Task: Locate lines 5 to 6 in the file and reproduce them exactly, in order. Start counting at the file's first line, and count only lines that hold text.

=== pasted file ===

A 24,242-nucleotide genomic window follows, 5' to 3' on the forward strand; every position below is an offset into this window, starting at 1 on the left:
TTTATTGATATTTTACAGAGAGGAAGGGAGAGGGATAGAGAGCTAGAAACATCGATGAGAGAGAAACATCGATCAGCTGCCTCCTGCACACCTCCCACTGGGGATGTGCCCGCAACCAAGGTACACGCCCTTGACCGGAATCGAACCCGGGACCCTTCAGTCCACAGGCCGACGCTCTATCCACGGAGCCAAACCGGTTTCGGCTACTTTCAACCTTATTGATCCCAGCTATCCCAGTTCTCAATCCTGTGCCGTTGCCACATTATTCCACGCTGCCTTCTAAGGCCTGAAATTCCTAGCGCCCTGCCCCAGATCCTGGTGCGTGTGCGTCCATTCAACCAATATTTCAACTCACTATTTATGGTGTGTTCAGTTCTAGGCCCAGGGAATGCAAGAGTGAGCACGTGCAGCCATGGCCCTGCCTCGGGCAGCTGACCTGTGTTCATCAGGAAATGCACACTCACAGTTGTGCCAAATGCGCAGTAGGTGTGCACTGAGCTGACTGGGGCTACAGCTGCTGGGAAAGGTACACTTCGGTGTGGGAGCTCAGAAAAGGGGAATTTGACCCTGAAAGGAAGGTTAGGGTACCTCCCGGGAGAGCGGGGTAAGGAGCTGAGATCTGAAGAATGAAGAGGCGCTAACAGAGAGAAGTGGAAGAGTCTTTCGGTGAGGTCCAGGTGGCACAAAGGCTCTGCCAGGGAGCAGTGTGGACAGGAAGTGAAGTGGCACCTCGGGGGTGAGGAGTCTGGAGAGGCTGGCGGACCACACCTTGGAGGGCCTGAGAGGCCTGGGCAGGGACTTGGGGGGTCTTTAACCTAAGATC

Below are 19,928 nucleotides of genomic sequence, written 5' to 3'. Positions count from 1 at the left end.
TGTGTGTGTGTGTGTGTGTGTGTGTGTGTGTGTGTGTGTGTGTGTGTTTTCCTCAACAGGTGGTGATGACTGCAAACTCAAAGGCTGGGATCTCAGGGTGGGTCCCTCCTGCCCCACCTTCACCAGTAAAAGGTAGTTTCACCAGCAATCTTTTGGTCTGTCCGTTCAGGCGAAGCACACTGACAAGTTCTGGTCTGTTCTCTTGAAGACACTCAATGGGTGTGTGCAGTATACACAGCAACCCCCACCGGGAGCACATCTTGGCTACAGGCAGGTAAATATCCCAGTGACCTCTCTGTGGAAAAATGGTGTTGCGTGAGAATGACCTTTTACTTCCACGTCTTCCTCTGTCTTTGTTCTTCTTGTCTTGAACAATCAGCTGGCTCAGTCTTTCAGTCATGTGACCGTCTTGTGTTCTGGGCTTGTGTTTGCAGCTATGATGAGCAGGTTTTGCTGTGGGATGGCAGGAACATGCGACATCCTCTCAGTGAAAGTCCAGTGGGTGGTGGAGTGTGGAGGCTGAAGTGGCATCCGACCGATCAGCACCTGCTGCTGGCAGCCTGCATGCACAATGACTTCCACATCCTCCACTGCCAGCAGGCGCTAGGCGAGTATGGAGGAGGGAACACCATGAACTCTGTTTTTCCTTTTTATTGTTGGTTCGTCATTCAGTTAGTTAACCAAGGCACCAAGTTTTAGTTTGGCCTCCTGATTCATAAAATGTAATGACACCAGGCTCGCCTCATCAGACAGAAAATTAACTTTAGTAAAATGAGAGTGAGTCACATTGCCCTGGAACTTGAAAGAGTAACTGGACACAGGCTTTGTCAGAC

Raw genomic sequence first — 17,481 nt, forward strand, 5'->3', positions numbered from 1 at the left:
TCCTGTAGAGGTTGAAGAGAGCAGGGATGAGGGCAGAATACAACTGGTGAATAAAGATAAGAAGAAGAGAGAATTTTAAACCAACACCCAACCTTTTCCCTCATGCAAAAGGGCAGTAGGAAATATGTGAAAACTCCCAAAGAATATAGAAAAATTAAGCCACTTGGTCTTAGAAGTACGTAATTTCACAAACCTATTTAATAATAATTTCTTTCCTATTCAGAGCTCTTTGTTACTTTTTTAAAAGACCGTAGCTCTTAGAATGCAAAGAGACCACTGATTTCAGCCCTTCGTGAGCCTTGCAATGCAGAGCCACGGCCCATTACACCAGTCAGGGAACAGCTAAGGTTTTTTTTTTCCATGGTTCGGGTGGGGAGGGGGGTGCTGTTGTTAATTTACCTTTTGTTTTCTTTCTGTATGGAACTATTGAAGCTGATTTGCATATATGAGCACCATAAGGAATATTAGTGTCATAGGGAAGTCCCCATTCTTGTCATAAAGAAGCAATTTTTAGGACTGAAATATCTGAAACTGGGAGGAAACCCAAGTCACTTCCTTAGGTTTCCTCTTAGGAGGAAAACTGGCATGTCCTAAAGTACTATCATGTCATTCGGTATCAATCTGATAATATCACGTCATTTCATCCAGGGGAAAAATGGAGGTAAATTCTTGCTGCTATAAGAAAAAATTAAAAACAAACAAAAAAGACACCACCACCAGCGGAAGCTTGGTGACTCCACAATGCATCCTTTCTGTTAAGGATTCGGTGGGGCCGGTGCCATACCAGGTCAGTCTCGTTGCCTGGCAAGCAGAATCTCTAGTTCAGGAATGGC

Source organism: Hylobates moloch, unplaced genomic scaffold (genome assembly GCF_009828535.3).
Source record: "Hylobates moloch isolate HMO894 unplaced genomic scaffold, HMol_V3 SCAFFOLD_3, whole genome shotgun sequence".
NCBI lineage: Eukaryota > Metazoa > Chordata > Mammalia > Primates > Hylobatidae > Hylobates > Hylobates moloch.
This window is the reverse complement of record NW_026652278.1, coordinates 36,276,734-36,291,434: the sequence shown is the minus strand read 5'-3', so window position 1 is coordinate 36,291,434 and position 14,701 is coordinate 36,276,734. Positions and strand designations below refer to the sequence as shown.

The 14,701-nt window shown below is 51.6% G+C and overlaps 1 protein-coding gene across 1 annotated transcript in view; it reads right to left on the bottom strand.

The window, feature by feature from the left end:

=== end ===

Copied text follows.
Raw genomic sequence first — 17,481 nt, forward strand, 5'->3', positions numbered from 1 at the left:
TCCTGTAGAGGTTGAAGAGAGCAGGGATGAGGGCAGAATACAACTGGTGAATAAAGATAAGAAGAAGAGAGAATTTTAAACCAACACCCAACCTTTTCCCTCATGCAAAAGGGCAGTAGGAAATATGTGAAAACTCCCAAAGAATATAGAAAAATTAAGCCACTTGGTCTTAGAAGTACGTAATTTCACAAACCTATTTAATAATAATTTCTTTCCTATTCAGAGCTCTTTGTTACTTTTTTAAAAGACCGTAGCTCTTAGAATGCAAAGAGACCACTGATTTCAGCCCTTCGTGAGCCTTGCAATGCAGAGCCACGGCCCATTACACCAGTCAGGGAACAGCTAAGGTTTTTTTTTTCCATGGTTCGGGTGGGGAGGGGGGTGCTGTTGTTAATTTACCTTTTGTTTTCTTTCTGTATGGAACTATTGAAGCTGATTTGCATATATGAGCACCATAAGGAATATTAGTGTCATAGGGAAGTCCCCATTCTTGTCATAAAGAAGCAATTTTTAGGACTGAAATATCTGAAACTGGGAGGAAACCCAAGTCACTTCCTTAGGTTTCCTCTTAGGAGGAAAACTGGCATGTCCTAAAGTACTATCATGTCATTCGGTATCAATCTGATAATATCACGTCATTTCATCCAGGGGAAAAATGGAGGTAAATTCTTGCTGCTATAAGAAAAAATTAAAAACAAACAAAAAAGACACCACCACCAGCGGAAGCTTGGTGACTCCACAATGCATCCTTTCTGTTAAGGATTCGGTGGGGCCGGTGCCATACCAGGTCAGTCTCGTTGCCTGGCAAGCAGAATCTCTAGTTCAGGAATGGC